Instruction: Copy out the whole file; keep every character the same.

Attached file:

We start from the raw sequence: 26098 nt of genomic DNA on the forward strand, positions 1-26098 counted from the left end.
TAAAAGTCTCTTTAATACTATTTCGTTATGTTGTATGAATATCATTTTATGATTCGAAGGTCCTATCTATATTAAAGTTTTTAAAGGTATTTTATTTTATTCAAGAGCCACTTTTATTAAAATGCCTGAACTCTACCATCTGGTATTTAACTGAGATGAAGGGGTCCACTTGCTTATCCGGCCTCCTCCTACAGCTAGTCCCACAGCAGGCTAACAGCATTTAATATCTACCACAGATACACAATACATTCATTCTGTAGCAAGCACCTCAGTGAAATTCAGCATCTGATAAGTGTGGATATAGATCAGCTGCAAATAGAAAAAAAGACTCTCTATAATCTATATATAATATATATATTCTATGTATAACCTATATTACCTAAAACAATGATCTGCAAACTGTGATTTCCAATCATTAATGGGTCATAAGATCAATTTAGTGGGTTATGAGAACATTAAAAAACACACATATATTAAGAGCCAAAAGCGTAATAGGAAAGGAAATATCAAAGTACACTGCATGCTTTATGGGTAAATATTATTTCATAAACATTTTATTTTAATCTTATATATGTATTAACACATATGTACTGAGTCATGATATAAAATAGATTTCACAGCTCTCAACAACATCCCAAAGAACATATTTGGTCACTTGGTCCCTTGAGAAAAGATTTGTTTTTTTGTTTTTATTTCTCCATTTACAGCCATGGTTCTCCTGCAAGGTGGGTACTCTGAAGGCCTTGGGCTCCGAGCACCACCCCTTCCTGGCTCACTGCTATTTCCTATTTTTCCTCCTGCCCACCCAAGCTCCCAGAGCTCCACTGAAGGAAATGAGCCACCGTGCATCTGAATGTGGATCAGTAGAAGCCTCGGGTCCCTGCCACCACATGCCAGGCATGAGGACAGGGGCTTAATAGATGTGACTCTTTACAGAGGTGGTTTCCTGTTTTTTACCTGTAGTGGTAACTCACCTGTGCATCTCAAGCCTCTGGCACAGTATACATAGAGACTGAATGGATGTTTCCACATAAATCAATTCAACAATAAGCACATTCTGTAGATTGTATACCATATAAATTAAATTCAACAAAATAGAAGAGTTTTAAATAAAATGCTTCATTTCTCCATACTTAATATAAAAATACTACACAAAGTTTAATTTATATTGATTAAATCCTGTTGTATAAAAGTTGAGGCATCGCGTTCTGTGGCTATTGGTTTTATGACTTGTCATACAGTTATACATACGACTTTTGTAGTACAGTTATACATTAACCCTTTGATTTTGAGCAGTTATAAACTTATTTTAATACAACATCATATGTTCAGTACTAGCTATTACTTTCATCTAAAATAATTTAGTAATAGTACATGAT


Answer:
We start from the raw sequence: 26098 nt of genomic DNA on the forward strand, positions 1-26098 counted from the left end.
TAAAAGTCTCTTTAATACTATTTCGTTATGTTGTATGAATATCATTTTATGATTCGAAGGTCCTATCTATATTAAAGTTTTTAAAGGTATTTTATTTTATTCAAGAGCCACTTTTATTAAAATGCCTGAACTCTACCATCTGGTATTTAACTGAGATGAAGGGGTCCACTTGCTTATCCGGCCTCCTCCTACAGCTAGTCCCACAGCAGGCTAACAGCATTTAATATCTACCACAGATACACAATACATTCATTCTGTAGCAAGCACCTCAGTGAAATTCAGCATCTGATAAGTGTGGATATAGATCAGCTGCAAATAGAAAAAAAGACTCTCTATAATCTATATATAATATATATATTCTATGTATAACCTATATTACCTAAAACAATGATCTGCAAACTGTGATTTCCAATCATTAATGGGTCATAAGATCAATTTAGTGGGTTATGAGAACATTAAAAAACACACATATATTAAGAGCCAAAAGCGTAATAGGAAAGGAAATATCAAAGTACACTGCATGCTTTATGGGTAAATATTATTTCATAAACATTTTATTTTAATCTTATATATGTATTAACACATATGTACTGAGTCATGATATAAAATAGATTTCACAGCTCTCAACAACATCCCAAAGAACATATTTGGTCACTTGGTCCCTTGAGAAAAGATTTGTTTTTTTGTTTTTATTTCTCCATTTACAGCCATGGTTCTCCTGCAAGGTGGGTACTCTGAAGGCCTTGGGCTCCGAGCACCACCCCTTCCTGGCTCACTGCTATTTCCTATTTTTCCTCCTGCCCACCCAAGCTCCCAGAGCTCCACTGAAGGAAATGAGCCACCGTGCATCTGAATGTGGATCAGTAGAAGCCTCGGGTCCCTGCCACCACATGCCAGGCATGAGGACAGGGGCTTAATAGATGTGACTCTTTACAGAGGTGGTTTCCTGTTTTTTACCTGTAGTGGTAACTCACCTGTGCATCTCAAGCCTCTGGCACAGTATACATAGAGACTGAATGGATGTTTCCACATAAATCAATTCAACAATAAGCACATTCTGTAGATTGTATACCATATAAATTAAATTCAACAAAATAGAAGAGTTTTAAATAAAATGCTTCATTTCTCCATACTTAATATAAAAATACTACACAAAGTTTAATTTATATTGATTAAATCCTGTTGTATAAAAGTTGAGGCATCGCGTTCTGTGGCTATTGGTTTTATGACTTGTCATACAGTTATACATACGACTTTTGTAGTACAGTTATACATTAACCCTTTGATTTTGAGCAGTTATAAACTTATTTTAATACAACATCATATGTTCAGTACTAGCTATTACTTTCATCTAAAATAATTTAGTAATAGTACATGAT